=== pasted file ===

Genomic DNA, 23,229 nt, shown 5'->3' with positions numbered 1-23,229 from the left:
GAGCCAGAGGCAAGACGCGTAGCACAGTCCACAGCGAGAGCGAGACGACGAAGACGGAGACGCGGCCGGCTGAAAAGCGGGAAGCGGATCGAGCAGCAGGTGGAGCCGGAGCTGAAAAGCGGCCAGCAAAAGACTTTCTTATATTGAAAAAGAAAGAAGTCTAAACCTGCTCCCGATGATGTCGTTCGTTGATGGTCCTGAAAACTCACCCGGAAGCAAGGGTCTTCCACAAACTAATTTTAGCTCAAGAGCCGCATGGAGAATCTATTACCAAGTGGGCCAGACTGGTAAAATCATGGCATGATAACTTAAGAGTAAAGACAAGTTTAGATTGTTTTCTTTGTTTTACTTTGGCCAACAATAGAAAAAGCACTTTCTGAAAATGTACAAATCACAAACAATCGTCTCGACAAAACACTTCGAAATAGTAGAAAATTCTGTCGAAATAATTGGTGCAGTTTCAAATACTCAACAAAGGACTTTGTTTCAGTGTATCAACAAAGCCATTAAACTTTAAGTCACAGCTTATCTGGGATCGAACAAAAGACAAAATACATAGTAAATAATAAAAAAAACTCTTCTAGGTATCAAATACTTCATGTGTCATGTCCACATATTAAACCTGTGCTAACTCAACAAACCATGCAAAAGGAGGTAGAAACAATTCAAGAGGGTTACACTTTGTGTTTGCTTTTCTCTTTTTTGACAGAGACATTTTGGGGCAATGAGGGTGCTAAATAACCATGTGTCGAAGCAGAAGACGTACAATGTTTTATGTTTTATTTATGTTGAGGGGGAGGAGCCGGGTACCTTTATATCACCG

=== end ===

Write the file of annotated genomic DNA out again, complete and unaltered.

Genomic DNA, 23,229 nt, shown 5'->3' with positions numbered 1-23,229 from the left:
GAGCCAGAGGCAAGACGCGTAGCACAGTCCACAGCGAGAGCGAGACGACGAAGACGGAGACGCGGCCGGCTGAAAAGCGGGAAGCGGATCGAGCAGCAGGTGGAGCCGGAGCTGAAAAGCGGCCAGCAAAAGACTTTCTTATATTGAAAAAGAAAGAAGTCTAAACCTGCTCCCGATGATGTCGTTCGTTGATGGTCCTGAAAACTCACCCGGAAGCAAGGGTCTTCCACAAACTAATTTTAGCTCAAGAGCCGCATGGAGAATCTATTACCAAGTGGGCCAGACTGGTAAAATCATGGCATGATAACTTAAGAGTAAAGACAAGTTTAGATTGTTTTCTTTGTTTTACTTTGGCCAACAATAGAAAAAGCACTTTCTGAAAATGTACAAATCACAAACAATCGTCTCGACAAAACACTTCGAAATAGTAGAAAATTCTGTCGAAATAATTGGTGCAGTTTCAAATACTCAACAAAGGACTTTGTTTCAGTGTATCAACAAAGCCATTAAACTTTAAGTCACAGCTTATCTGGGATCGAACAAAAGACAAAATACATAGTAAATAATAAAAAAAACTCTTCTAGGTATCAAATACTTCATGTGTCATGTCCACATATTAAACCTGTGCTAACTCAACAAACCATGCAAAAGGAGGTAGAAACAATTCAAGAGGGTTACACTTTGTGTTTGCTTTTCTCTTTTTTGACAGAGACATTTTGGGGCAATGAGGGTGCTAAATAACCATGTGTCGAAGCAGAAGACGTACAATGTTTTATGTTTTATTTATGTTGAGGGGGAGGAGCCGGGTACCTTTATATCACCG